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house Bill H. Res. 441

Should the House Condemn the 1994 Terror Attack on a Jewish Community Center in Argentina & Call for the Perpetrators to Face Justice?

Argument in favor

The 1994 AMIA Jewish Community Center attack remains the single deadliest attack against the Argentine Jewish community. Its perpetrators have yet to be brought to justice, and the House — as a U.S. legislative body concerned with international human rights and justice — must condemn this fact.

Thelma's Opinion
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07/15/2019
We must reject human rights abuses everywhere.
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Frances's Opinion
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07/15/2019
Terrible acts should be punished and we should stand for freedom from terrosism and freedom of religion everyhere!
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Javier's Opinion
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07/16/2019
let’s make it clear that any hateful violence is addressed as well.
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Argument opposed

While tragic, the 1994 AMIA Jewish Community Center attack is an Argentine issue, not an American one, so the House, as a U.S. legislative body, shouldn’t get involved in this issue. It’d be best to leave it to the Argentine and Israeli governments to work together on the issue of accountability for the AMIA attack.

JTJ's Opinion
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07/15/2019
Let’s condemn the useless resolutions in congress and demand they work for the people in OUR country.
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burrkitty's Opinion
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07/15/2019
Useless. It doesn’t DO ANYTHING. Quit wasting our time and taxpayers money with meaningless fluffy announcements.
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Doug's Opinion
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07/16/2019
A little late on this one and a bit south of the border don’t you think Congress?
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simple resolution Progress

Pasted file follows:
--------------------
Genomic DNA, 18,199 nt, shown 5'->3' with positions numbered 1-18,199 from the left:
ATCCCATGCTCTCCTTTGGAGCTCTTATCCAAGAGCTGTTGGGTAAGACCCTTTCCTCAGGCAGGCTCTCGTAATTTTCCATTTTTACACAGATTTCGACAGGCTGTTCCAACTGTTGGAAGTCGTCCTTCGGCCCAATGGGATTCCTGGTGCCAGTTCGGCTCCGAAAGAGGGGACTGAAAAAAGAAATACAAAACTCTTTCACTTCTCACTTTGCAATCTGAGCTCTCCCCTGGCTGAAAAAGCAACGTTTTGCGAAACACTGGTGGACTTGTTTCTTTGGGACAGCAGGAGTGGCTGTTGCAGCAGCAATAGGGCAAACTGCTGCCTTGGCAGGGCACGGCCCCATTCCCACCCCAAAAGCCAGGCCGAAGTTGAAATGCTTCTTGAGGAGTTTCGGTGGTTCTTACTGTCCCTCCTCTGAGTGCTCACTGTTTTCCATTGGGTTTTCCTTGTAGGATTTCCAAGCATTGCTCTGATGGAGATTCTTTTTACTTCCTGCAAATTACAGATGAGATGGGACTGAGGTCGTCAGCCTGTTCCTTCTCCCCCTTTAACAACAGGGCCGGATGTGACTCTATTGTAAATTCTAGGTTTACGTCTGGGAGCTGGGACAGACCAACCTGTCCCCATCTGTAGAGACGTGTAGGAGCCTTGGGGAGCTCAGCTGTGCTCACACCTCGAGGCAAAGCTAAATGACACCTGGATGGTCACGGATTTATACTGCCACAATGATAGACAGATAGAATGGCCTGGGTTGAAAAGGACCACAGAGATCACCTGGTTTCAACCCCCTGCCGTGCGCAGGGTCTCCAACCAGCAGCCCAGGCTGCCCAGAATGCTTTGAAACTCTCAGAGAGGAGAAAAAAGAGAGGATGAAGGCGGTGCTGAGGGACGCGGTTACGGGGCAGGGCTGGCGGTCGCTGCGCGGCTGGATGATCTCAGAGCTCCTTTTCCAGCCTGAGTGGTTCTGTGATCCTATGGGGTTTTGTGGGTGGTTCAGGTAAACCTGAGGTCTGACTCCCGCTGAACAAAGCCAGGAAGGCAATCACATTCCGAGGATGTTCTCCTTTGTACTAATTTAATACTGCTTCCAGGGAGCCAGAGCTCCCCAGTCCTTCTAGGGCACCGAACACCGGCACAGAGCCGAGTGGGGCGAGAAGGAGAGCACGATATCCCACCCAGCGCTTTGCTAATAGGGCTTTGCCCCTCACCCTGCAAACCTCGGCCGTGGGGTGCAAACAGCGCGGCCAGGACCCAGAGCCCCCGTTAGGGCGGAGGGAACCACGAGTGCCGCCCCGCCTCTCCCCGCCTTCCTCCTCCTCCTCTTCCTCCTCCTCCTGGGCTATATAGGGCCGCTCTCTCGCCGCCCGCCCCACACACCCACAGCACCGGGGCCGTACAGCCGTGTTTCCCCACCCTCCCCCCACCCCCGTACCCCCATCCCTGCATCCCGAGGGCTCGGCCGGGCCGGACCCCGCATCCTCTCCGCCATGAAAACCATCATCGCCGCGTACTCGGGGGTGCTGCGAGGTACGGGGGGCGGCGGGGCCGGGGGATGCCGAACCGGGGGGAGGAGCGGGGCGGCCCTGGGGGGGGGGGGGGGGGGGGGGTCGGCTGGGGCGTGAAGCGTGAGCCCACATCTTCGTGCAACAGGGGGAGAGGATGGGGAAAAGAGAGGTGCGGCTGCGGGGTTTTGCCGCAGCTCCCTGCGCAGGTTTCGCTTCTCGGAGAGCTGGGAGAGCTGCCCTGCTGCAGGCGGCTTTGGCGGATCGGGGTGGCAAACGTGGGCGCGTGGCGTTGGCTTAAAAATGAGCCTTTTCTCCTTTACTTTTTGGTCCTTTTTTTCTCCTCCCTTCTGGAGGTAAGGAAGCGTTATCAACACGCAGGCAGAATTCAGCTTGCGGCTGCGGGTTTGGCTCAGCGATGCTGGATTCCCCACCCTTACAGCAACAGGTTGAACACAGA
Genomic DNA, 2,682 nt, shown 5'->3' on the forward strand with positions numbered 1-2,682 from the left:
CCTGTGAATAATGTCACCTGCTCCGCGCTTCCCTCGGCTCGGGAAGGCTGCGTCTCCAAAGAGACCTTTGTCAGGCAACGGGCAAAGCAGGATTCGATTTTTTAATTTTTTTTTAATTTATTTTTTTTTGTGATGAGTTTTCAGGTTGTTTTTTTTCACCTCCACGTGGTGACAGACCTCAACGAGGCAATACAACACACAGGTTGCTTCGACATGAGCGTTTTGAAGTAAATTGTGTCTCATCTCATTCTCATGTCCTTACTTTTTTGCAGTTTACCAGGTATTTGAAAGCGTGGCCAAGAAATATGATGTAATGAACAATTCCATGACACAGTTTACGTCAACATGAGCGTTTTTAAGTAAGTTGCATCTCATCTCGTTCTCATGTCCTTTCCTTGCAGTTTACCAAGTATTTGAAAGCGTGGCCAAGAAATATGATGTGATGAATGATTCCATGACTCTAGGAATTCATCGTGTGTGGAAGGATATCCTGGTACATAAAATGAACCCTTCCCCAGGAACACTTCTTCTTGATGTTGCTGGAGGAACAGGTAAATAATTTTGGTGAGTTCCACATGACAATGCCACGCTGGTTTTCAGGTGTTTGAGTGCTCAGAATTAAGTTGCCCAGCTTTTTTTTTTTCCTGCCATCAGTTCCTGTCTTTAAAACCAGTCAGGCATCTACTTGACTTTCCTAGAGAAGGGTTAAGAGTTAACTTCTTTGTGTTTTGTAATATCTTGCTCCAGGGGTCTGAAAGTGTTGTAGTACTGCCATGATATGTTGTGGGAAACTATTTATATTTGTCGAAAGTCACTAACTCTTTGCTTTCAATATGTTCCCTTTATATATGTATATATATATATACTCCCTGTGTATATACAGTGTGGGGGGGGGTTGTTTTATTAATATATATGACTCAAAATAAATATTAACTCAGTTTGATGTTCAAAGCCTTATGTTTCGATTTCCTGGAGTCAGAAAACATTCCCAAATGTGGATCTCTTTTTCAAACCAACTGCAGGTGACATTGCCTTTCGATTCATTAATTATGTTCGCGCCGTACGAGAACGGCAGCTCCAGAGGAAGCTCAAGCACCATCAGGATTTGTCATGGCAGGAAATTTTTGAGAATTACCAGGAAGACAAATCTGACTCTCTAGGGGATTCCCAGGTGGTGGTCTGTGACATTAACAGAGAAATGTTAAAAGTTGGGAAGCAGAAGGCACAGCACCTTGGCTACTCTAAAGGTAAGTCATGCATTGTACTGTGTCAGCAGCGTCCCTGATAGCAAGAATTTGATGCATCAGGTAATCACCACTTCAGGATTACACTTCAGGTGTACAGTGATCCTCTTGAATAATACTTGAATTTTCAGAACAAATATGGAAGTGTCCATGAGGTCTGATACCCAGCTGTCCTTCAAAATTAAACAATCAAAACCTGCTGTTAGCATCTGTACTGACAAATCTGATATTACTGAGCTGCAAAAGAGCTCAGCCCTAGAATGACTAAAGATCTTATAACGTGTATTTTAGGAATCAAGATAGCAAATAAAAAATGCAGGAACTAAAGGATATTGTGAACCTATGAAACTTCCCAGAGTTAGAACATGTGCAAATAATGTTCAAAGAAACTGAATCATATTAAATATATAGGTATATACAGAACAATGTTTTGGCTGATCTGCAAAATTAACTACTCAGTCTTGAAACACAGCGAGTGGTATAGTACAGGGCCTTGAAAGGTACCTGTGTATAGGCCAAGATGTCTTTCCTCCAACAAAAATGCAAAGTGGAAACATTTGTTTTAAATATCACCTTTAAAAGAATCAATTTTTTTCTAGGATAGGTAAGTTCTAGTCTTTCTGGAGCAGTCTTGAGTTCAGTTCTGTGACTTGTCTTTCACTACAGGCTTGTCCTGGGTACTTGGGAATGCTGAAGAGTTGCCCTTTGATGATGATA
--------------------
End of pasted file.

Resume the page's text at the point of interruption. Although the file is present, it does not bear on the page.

• The house has not voted
      house Committees
      Committee on Foreign Affairs
    IntroducedJune 13th, 2019

What is House Bill H. Res. 441?

This resolution would condemn the 1994 attack on the Mutual Israelite Association of Argentina (AMIA) community center in Buenos Aires, Argentina on the 25-year anniversary of the event that left 87 dead and more than 100 injured. It would also call for justice to be served in the case, as the perpetrators still haven’t been apprehended. Finally, it would remember the January 2015 death of special prosecutor Alberto Nisman, appointed in September 2004, who was found dead in his apartment the day before he was set to present important evidence in this case.

As a simple resolution, this legislation is non-binding and wouldn’t advance beyond the House if passed.

Impact

The House; Argentina; Hezbollah; AMIA attack in Buenos Aires, Argentina in 1994; and Argentine special prosecutor Alberto Nisman.

Cost of House Bill H. Res. 441

A CBO cost estimate is unavailable.

More Information

In-DepthRep. Ted Deutch (D-FL) introduced this resolution to mark 25 years since the July 1994 bombing of the AMIA Jewish Community Center in Buenos Aires, Argentina and continue to demand justice and accountability for those responsible for the attack. After this resolution unanimously passed the House Foreign Affairs Committee, Rep. Deutch said

"Twenty-five years after the AMIA Jewish Center bombing, there is still no justice for the 85 victims and the hundreds who were injured. Even still, the threat posed by Iran-backed Hezbollah remains for Jewish communities throughout Latin America. It is unacceptable that no Iranian suspects have faced prosecution over this attack. With this vote, the Committee honors the victims of the attack, recalls the brave work by Alberto Nisman who lost his life pursuing justice, and calls for full accountability for those responsible."

Original cosponsor Rep. Joe Wilson (R-SC) added

“This resolution’s passage through the committee today sends a clear message around the world: the United States will continue to condemn Iran’s global terrorist activity and will never cease demanding accountability for Iran’s involvement in the 1994 AMIA Jewish Community Center bombing. I am grateful to join my colleagues in support of this important resolution, and urge the House to bring it to a vote as soon as possible.” 

Original cosponsor Rep. Albio Sires (D-NJ) added

“We continue to condemn the attack against the AMIA Jewish Community Center in Buenos Aires and the judicial misconduct and honor the victims of this hateful act, whose families have yet to see justice 25 years later. I join my colleagues in calling for accountability for the guilty of what is still Argentina’s deadliest terrorist attack. At a time when antisemitism is on the rise, we must stand together in support of Jewish communities around the world."